It’s the NGDP, stupid

It seems like supply chains are stressed almost everywhere in the world. So why is Japan’s price level lower than two years ago. Why haven’t they had any inflation at all?

The answer is simple. In the US, NGDP has risen by more than 10% over the past two years. In Japan, NGDP has fallen by nearly 2%. Monetary policy is far more contractionary in Japan than in the US.

Of course, NGDP is not the only factor explaining inflation; RGDP matters too. But over any extended period of time, NGDP is by far the most important factor.

The Philadelphia Fed’s survey of professional forecasters predicts continued rapid growth in NGDP in 2022. They don’t specifically ask about NGDP, but the rapid expected growth in RGDP and (PCE) prices clearly indicates that forecasters expect fast growth in NGDP. In other words, monetary policy is still too expansionary.

PS. I have a new piece at Discourse.

Update: John Hall points out that they do ask about NGDP.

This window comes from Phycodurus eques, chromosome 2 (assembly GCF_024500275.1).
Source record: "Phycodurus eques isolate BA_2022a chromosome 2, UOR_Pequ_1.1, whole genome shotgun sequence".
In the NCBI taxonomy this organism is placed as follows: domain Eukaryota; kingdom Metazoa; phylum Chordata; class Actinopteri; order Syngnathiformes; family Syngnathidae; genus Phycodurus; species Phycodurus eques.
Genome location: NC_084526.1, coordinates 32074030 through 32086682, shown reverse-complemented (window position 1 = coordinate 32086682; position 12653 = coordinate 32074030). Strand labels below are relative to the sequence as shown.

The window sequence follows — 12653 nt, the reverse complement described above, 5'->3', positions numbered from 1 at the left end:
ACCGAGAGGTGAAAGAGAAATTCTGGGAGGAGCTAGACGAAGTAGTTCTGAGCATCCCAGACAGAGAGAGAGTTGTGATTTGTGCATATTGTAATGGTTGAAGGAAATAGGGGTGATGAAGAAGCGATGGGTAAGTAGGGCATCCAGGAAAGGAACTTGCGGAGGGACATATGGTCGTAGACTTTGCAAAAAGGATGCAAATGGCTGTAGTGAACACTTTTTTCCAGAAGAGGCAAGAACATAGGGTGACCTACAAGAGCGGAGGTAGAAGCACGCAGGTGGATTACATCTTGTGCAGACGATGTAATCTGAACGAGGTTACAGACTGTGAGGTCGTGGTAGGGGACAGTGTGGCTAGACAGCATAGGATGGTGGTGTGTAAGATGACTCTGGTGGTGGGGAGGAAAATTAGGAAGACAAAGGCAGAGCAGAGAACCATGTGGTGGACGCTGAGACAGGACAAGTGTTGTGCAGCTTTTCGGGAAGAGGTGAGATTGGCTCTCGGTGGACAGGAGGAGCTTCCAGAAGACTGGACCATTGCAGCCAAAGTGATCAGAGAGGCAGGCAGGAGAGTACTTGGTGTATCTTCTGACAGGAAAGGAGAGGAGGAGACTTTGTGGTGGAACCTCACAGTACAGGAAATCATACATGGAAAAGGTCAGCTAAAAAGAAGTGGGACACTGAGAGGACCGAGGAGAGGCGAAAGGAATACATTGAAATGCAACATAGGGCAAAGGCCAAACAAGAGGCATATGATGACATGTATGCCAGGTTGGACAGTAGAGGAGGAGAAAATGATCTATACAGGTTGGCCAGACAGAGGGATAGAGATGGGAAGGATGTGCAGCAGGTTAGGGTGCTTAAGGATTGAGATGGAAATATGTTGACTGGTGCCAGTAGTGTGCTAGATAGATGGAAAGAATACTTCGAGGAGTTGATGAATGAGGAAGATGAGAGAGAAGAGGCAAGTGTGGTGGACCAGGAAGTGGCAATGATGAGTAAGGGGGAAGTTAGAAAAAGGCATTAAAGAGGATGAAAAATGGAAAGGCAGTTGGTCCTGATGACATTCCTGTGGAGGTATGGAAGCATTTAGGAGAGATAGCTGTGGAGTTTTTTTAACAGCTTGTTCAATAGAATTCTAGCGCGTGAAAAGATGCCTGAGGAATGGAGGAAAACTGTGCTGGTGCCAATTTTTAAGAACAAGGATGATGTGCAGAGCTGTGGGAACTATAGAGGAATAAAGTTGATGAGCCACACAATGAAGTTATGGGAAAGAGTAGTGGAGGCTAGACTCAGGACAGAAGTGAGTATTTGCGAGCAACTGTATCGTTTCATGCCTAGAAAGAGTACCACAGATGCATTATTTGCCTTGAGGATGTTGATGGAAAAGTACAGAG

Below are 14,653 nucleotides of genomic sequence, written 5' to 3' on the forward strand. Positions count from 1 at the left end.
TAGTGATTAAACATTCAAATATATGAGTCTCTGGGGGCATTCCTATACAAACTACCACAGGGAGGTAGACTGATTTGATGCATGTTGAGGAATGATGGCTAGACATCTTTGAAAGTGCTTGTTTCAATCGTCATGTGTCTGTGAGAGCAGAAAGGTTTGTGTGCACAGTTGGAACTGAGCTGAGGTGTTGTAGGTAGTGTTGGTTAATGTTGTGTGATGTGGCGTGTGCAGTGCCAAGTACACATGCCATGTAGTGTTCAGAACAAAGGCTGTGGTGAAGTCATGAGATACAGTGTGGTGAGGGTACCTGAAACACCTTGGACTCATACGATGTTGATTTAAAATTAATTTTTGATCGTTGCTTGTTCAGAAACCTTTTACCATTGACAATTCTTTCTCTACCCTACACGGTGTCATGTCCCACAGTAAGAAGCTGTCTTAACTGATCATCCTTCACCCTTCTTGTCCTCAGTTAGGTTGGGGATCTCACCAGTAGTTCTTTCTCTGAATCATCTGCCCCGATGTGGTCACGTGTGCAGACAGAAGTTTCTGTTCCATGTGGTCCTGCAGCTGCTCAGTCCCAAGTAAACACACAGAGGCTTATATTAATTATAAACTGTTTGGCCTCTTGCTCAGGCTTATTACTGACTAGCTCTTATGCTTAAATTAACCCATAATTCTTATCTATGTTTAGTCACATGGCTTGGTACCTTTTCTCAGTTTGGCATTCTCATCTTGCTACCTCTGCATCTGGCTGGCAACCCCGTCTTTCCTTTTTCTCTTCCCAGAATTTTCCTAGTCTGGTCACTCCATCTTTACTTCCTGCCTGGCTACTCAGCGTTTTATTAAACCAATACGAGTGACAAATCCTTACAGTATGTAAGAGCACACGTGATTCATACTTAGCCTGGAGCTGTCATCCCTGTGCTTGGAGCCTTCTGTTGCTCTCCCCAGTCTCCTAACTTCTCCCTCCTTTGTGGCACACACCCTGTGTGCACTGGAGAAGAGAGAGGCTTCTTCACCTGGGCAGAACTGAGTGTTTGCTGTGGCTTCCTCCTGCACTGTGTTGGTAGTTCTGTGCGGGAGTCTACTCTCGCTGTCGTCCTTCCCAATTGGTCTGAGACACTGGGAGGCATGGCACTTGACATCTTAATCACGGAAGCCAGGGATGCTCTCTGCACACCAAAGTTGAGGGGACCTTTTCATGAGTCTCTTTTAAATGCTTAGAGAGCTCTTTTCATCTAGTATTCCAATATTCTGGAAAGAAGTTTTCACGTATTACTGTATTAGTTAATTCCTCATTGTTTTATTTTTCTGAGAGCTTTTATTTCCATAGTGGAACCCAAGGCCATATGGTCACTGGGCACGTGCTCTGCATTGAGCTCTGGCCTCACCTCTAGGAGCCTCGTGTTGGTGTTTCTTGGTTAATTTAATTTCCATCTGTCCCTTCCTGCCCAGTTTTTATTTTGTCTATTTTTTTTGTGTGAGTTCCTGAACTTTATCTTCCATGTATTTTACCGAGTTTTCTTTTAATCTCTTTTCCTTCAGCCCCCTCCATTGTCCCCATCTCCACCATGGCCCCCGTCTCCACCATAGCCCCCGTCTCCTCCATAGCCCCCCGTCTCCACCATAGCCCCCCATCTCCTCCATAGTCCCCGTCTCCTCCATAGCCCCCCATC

30 Responses to “It’s the NGDP, stupid”

  1. Gravatar of Spencer Bradley Hall Spencer Bradley Hall
    18. February 2022 at 12:07

    Only the owners of bank deposits can spend/invest them. The banks can’t do anything with their customer’s deposits. It’s stock vs. flow.

    If the commercial banks aren’t lending/investing, new money is not flowing. From a system’s standpoint, the savings of the public are not lent by the banks. Banks pay for their earning assets with new money, not existing deposits.

    Economists haven’t been able to fashion the DFIs in a system’s context. Economists aren’t conceptual thinkers. Banks aren’t intermediaries. Transactions between the banks and their customers alters the volume of money.

    All bank-held savings are lost to both consumption and investment. Secular stagnation is the destruction of velocity. It is the bottling up of savings in the payment’s system.

    The Japanese save a greater proportion of their income and keep a larger proportion in their payment’s system. “Japanese households have 52% of their money in currency & deposits, vs 35% for people in the Eurozone and 14% for the US.”

  2. Gravatar of John Hall John Hall
    18. February 2022 at 12:08

    Survey of Professional Forecasters don’t ask about NGDP?

  3. Gravatar of ssumner ssumner
    18. February 2022 at 12:19

    Thanks John, I added an update.

  4. Gravatar of Spencer Bradley Hall Spencer Bradley Hall
    18. February 2022 at 12:52